The Unfinished Song: Initiate
|“Kidnapped” by Luke M., PhotoAlterations|
…Shuffling in the dark, followed by silence. You wake up with your heart already racing. Intrusive smells, chalk paste and feathers. Sweat. Beer. Heavy male breathing.
Their aim is to terrify you, disorient you, and they succeed. Grotesque heads loom over you, claw-like hands grasp you, yank you to the hay-strewn dirt in the goat pen under the loft. More hands smother your scream.
Their aim is to strip you of dignity, of comfort, and they do this literally. Horrible things, uglier and taller than men, surround you. They shove you from one to another, casual but brutal, tear off your clothes, smack your bare flesh, gag you and snag your wrists behind your back with scratchy twine. Beside you, your clan sister Jensi suffers the same abuse. Tibi cowers in a corner of the goat pen, but the kidnappers ignore her.
They herd you into the courtyard. Whitewashed adobe reflects the moonlight like bone. Night leechs color from the intricate designs painted on the houses, so the buildings look strangled by black nooses.
Firelight winks on a dozen naked captives, all in a line, a snake winding around the houses, preyed on by monsters. For a moment, you think the monsters are fae, some hideous sort, trolls or harpies, but fae do not carry torches or cast shadows. Fae glow with their own light. The kidnappers must be men in masks and mantas. As the enemy Tavaedi warriors shuffle and cavort, deformed shadows spring up to dance beneath and between them.
Their aim is to crush you, to grind you down like corn meal. They steal your senses one by one. You’ve already been gagged so tightly you find it hard to breath. Now they blindfold you. Have you ever had black cloth wrapped so tightly you can’t see a torch held right next to your face? No, you’ve only played at it, in children’s games. Real blindness, forced blindness, petrifies you. They shove a hol- lowed tree drum over your head, then pound it, assaulting your ears. Your hearing and balance, gone. A heavy basket, a mountain of stones, is forced onto your back. Your knees buckle under you, you want to collapse and cry, but you can’t afford weakness. A switch against your thighs drives you forward.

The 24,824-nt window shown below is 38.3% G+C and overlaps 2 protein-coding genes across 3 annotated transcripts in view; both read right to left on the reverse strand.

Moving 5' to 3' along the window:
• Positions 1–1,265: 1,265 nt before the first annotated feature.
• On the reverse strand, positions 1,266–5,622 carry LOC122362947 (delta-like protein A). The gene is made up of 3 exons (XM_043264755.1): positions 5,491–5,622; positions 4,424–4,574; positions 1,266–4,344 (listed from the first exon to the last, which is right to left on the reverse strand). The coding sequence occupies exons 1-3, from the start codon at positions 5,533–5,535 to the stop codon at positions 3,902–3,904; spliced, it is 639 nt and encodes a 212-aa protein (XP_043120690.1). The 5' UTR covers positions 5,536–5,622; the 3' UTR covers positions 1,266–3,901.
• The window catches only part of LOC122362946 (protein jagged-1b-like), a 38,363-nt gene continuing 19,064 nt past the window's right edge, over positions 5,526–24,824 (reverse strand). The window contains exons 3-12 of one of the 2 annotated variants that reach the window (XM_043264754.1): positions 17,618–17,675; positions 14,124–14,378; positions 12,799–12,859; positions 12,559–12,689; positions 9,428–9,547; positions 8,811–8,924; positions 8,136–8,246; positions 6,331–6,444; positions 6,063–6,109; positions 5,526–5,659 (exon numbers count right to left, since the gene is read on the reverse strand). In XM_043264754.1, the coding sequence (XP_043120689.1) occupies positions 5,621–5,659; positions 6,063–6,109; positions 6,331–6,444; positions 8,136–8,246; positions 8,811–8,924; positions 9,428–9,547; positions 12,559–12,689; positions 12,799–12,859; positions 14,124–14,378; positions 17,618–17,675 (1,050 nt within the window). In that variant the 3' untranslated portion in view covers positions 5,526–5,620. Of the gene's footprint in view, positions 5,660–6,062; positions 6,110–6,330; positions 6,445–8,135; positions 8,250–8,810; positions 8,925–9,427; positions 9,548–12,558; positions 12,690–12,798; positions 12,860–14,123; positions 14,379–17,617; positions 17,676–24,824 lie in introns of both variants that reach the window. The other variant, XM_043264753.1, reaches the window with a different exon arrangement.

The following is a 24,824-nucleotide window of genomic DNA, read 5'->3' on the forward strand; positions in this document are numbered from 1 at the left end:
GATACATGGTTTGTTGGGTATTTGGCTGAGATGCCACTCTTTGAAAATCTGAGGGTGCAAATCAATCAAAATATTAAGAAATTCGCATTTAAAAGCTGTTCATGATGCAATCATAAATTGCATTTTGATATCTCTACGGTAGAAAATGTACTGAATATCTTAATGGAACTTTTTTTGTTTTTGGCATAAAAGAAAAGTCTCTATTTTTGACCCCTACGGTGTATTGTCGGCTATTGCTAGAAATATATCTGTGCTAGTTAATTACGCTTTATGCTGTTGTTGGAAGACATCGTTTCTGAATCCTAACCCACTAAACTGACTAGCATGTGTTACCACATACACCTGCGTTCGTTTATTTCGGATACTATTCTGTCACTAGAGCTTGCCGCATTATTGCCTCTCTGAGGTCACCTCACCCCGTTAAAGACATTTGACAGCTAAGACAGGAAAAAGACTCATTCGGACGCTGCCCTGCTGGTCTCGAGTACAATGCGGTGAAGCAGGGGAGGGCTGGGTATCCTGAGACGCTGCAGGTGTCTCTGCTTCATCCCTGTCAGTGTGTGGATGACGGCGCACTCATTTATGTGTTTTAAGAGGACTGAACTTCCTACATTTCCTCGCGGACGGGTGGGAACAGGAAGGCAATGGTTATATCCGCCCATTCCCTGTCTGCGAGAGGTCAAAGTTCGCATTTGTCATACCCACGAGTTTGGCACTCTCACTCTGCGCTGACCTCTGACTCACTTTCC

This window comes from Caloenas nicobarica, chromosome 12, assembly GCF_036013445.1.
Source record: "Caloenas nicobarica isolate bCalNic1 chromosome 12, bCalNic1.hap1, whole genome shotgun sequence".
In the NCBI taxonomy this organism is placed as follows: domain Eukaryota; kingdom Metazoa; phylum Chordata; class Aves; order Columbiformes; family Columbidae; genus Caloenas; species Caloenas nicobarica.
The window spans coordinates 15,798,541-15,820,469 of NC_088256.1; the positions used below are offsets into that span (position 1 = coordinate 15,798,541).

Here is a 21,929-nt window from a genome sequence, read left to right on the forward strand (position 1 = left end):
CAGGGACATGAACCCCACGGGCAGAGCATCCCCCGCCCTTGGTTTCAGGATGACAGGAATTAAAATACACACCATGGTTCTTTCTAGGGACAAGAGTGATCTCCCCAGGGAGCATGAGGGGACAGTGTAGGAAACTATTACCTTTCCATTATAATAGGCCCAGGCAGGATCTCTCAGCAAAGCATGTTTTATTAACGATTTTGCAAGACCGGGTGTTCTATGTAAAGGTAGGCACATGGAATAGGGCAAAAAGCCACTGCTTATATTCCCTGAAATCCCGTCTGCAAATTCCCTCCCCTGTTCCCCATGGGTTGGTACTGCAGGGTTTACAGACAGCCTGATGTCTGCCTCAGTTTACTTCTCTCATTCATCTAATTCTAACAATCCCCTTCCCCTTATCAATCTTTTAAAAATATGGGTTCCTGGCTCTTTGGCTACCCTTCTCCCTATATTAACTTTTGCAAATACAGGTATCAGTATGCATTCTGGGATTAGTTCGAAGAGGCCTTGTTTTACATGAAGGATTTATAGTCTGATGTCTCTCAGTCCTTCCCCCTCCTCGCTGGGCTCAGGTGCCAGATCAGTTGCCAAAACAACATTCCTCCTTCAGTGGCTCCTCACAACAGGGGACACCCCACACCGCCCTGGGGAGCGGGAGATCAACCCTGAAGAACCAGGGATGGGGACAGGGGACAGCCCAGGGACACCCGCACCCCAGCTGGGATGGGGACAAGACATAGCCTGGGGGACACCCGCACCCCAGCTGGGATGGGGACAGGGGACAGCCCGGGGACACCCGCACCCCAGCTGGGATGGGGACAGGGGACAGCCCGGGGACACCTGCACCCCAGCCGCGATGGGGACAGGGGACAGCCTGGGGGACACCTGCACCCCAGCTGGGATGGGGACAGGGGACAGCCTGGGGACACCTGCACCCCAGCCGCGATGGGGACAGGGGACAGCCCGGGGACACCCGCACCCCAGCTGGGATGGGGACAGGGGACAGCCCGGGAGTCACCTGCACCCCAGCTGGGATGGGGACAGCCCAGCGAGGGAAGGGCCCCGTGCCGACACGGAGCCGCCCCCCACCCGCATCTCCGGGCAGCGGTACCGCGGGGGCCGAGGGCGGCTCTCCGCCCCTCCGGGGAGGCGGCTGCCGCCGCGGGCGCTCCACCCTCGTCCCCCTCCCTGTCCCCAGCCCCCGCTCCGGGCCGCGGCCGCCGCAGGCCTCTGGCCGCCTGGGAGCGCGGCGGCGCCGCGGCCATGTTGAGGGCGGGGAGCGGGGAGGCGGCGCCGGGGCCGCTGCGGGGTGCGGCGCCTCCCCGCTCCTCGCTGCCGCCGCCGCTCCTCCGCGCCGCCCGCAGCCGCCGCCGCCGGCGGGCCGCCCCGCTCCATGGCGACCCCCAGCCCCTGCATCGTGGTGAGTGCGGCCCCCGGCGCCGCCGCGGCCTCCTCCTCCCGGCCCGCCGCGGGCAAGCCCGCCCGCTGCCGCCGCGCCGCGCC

You hate the switch, the ropes, their rough hands, yet, in your helplessness, you crave even the touch of these things to guide you, assure you the rest of the world is there, that you aren’t lost alone blind and deaf in the dark.
Their aim is to keep you so exhausted, so helpless, you can’t think beyond surviving the next step, and the next after that. They never let you rest, they hit and curse and threaten you. They force-march you down a narrow trail through bushes and trees that slap you. Occasionally, you trip, slip, bump against another captive tied in the line, and this brief rub of flesh on flesh reassures you that you aren’t alone…
TO BE CONTINUED
I was kidnapped once. I was a cheerleader, and it was part of the hazing for the Senior boys from the band to kidnap the Frosh girls from the dance squad. I in no way objected to this kidnapping (I was really looking forward to it, in fact) but there was one girl whose parents opted out on her behalf because she had actually been kidnapped as a child, and they didn’t want her to have any traumatic flashbacks.